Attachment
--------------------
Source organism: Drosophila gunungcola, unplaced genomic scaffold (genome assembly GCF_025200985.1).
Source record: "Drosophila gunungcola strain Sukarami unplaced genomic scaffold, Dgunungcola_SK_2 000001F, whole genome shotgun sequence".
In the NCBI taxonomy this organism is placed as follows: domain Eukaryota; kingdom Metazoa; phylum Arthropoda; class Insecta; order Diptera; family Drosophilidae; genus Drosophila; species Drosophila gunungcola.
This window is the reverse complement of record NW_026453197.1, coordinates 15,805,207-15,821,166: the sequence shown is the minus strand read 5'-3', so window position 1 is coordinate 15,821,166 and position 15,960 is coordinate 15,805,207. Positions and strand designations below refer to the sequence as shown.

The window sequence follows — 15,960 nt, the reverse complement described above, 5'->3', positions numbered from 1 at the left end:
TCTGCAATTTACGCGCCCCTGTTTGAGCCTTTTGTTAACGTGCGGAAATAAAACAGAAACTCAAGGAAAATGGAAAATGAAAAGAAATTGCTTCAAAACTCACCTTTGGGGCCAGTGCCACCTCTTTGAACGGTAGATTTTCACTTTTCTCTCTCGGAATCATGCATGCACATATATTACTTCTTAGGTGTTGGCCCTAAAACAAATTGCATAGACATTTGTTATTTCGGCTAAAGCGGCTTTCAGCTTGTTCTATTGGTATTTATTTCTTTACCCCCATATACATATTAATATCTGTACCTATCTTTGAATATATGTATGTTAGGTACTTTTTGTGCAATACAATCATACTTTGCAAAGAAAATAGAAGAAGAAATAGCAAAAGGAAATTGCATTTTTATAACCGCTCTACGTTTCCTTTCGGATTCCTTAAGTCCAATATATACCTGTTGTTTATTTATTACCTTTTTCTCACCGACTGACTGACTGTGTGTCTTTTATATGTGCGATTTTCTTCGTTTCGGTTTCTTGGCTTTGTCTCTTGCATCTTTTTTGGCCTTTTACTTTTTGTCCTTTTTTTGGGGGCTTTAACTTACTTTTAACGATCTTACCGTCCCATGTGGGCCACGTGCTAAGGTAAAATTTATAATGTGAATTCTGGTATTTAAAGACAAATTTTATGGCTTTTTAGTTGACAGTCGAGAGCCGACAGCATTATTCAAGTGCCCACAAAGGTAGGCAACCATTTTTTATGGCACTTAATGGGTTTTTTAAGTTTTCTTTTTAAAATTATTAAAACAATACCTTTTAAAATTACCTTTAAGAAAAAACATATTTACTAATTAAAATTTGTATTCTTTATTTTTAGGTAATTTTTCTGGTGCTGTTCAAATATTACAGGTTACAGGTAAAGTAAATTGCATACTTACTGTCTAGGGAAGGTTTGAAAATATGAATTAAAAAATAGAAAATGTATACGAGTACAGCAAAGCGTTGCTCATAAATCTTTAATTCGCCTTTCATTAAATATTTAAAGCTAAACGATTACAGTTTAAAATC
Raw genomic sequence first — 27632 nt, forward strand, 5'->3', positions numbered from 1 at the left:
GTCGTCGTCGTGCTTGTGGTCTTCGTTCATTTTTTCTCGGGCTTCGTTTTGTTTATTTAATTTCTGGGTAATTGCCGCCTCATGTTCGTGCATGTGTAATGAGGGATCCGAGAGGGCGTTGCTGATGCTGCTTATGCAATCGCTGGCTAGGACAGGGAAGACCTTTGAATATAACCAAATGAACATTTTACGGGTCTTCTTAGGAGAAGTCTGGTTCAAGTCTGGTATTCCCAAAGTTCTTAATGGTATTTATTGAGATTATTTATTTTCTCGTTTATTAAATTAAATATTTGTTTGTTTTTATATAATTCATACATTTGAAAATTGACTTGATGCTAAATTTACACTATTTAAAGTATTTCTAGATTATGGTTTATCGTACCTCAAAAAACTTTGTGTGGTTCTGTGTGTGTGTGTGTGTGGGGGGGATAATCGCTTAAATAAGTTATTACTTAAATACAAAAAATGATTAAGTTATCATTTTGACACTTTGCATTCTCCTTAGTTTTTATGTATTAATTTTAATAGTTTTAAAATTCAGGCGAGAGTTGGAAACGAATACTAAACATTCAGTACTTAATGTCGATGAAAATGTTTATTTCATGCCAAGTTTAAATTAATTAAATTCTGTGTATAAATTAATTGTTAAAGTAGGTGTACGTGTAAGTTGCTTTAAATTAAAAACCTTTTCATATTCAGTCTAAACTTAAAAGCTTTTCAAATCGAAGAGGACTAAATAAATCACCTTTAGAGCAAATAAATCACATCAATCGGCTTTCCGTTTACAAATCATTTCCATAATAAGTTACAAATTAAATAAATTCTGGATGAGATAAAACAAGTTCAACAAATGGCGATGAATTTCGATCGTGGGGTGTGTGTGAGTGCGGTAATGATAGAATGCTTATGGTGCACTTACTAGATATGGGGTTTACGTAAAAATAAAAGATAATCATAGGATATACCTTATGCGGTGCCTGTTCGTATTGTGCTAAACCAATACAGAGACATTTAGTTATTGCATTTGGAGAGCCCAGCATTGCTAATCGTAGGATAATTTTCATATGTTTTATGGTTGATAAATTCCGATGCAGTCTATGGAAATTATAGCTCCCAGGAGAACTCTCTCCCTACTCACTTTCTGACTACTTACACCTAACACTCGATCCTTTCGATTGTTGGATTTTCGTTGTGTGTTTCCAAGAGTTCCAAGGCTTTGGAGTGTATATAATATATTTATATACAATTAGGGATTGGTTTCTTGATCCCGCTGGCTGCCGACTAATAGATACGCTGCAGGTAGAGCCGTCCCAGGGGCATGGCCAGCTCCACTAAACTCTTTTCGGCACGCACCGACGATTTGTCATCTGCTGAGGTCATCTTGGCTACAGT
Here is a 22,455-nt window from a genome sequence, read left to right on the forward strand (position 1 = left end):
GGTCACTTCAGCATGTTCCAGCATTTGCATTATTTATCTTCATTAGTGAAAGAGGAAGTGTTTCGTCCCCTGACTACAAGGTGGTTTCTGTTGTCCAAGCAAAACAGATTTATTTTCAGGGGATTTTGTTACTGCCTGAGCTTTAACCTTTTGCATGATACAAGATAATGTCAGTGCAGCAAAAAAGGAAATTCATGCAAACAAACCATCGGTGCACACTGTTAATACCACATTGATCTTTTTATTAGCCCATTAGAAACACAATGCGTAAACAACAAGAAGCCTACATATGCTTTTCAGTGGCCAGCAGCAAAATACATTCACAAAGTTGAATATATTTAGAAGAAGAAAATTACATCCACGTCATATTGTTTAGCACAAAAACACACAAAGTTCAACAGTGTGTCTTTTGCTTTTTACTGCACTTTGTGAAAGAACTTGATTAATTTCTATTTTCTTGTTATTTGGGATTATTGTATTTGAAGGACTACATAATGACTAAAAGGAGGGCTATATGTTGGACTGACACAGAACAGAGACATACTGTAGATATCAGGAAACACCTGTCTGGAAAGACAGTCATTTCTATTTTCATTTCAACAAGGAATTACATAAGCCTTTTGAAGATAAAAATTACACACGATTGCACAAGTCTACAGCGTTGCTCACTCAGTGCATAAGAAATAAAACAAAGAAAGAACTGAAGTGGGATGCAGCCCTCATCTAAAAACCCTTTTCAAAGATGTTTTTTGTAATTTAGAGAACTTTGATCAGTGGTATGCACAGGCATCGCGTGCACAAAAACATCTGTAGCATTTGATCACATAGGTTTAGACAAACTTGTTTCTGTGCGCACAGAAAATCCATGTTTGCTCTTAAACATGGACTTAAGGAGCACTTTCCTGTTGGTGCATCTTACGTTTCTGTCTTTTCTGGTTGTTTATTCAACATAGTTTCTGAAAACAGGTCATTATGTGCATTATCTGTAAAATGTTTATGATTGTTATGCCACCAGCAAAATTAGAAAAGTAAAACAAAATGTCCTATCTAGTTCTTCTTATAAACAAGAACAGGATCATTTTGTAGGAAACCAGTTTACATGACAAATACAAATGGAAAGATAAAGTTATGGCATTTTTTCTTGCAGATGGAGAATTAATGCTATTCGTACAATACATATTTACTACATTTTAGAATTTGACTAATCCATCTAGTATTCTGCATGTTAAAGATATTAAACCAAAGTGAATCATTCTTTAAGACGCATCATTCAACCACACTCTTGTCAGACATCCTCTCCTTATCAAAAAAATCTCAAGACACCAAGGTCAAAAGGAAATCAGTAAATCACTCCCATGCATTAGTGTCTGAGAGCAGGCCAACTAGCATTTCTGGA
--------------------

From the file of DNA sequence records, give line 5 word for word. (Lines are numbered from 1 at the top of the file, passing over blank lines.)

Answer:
The window sequence follows — 15,960 nt, the reverse complement described above, 5'->3', positions numbered from 1 at the left end: